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Is Illinois’ redistricting process influenced by Democrats’ control of the state legislature?

Updated: Aug. 31, 2021 at 7:00 AM EDT
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WASHINGTON (Gray DC) - In addition to losing roughly 80,000 people, the state of Illinois is losing a seat in the U.S. House of Representatives.

Republican U.S. Congressman Mike Bost represents Illinois 12th Congressional District.

“A lot of those counties that I will probably inherit have a whole lot more deer population than human population,” said Bost.

Bost’s district makes up the southern portion of the state. The region currently includes 11 counties and part of Madison County.

With the state downsizing from 18 to 17 congressional seats, Bost anticipates his district will nearly double in size.

“We haven’t seen the map, but I would almost say my district will be a straight line across I-64 and everything south between Mississippi and Ohio,” he said. “That’s about 20 counties.”

In Illinois, the Republican spokesperson for the House redistricting committee says members are waiting on the official U.S. Census data to begin redrawing congressional district lines.

The data has been delayed since January due to the pandemic. Figures were released in mid-August for states to begin the redistricting process, but the official data isn’t expected in its new format until sometime in September.

With Republicans in the minority, State Representative Tim Butler says regardless of the official data, Democrats being in control of the Illinois state legislature may have the ultimate impact on how lines are redrawn.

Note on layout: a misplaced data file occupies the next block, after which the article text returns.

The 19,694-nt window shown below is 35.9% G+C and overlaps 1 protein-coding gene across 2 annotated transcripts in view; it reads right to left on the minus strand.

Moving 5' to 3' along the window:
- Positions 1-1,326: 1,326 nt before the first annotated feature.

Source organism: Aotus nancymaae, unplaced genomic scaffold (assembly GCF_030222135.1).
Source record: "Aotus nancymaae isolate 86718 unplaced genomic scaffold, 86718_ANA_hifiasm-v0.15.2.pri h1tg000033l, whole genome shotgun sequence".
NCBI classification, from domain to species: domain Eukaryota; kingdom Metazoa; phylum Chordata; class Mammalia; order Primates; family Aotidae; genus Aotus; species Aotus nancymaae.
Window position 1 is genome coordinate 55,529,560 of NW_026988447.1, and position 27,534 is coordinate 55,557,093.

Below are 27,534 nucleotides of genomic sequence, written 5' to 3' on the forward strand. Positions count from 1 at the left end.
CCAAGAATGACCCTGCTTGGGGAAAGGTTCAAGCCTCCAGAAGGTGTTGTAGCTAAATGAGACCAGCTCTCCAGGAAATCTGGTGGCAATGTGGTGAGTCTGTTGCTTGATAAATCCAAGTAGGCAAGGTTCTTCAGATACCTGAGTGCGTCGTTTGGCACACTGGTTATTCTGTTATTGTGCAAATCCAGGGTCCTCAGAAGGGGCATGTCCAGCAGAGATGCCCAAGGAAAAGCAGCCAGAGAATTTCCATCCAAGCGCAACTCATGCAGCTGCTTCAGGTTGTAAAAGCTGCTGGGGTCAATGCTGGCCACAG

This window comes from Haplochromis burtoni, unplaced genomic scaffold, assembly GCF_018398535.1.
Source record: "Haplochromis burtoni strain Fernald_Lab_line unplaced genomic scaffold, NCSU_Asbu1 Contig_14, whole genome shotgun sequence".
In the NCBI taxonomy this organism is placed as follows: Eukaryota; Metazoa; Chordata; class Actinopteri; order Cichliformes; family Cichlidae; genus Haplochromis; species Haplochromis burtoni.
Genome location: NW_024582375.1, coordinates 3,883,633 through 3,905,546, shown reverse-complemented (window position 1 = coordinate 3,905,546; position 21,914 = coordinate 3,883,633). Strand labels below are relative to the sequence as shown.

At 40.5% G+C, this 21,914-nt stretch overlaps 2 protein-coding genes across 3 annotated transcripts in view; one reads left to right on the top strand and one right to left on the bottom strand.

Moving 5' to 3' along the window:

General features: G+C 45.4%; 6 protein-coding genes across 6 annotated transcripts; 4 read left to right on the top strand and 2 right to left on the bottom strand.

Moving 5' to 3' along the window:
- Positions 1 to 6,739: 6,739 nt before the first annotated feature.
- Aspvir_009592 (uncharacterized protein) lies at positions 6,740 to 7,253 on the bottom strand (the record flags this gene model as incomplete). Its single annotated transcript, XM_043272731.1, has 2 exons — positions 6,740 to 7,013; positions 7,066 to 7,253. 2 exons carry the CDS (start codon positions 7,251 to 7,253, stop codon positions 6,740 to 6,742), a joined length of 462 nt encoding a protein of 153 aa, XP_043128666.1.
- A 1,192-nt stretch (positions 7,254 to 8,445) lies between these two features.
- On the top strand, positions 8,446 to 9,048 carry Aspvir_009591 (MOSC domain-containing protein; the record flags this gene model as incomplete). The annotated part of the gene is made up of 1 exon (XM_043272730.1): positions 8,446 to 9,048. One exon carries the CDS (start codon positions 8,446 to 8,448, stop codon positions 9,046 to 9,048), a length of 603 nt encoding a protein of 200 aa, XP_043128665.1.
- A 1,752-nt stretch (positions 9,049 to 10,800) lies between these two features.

“I think that’s going to be really interesting to see how the majority try to draw a map especially when it comes to downstate maps in Illinois,” said Butler.

When districts were redrawn a decade ago, Political Science professor Brian Gaines of the University of Illinois at Urbana-Champaign says the lines of the 13th district, which the school is in, were redrawn by Democrats to be a “winnable seat” for their party.

But, Republican Rep. Rodney Davis won the district with Democrats still holding on to the majority of U.S. House seats with 13 of the then 18.

“I’m not sure the Democrats as skillful as they are with drawing maps can get the Republicans down to four seats, but they will try to make life hard for the present Republican incumbents,” said Gaines.

New legislative maps released earlier this year are being challenged in court for being redrawn with unofficial census data.

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